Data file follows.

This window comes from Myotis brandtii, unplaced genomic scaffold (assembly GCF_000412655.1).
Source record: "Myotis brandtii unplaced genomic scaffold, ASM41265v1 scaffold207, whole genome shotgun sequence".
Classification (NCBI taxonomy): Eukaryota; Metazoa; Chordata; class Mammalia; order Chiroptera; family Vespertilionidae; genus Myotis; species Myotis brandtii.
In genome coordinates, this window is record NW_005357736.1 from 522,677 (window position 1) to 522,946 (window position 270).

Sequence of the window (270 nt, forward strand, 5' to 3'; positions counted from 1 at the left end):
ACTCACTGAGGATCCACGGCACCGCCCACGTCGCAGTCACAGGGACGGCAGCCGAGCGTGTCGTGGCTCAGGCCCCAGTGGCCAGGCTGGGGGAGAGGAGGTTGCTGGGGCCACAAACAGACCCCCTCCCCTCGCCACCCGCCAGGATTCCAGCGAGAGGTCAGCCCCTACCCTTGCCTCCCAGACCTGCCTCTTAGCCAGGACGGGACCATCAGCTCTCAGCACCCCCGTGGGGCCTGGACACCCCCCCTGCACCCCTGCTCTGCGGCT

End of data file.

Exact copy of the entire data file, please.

This window comes from Myotis brandtii, unplaced genomic scaffold (assembly GCF_000412655.1).
Source record: "Myotis brandtii unplaced genomic scaffold, ASM41265v1 scaffold207, whole genome shotgun sequence".
Classification (NCBI taxonomy): Eukaryota; Metazoa; Chordata; class Mammalia; order Chiroptera; family Vespertilionidae; genus Myotis; species Myotis brandtii.
In genome coordinates, this window is record NW_005357736.1 from 522,677 (window position 1) to 522,946 (window position 270).

Sequence of the window (270 nt, forward strand, 5' to 3'; positions counted from 1 at the left end):
ACTCACTGAGGATCCACGGCACCGCCCACGTCGCAGTCACAGGGACGGCAGCCGAGCGTGTCGTGGCTCAGGCCCCAGTGGCCAGGCTGGGGGAGAGGAGGTTGCTGGGGCCACAAACAGACCCCCTCCCCTCGCCACCCGCCAGGATTCCAGCGAGAGGTCAGCCCCTACCCTTGCCTCCCAGACCTGCCTCTTAGCCAGGACGGGACCATCAGCTCTCAGCACCCCCGTGGGGCCTGGACACCCCCCCTGCACCCCTGCTCTGCGGCT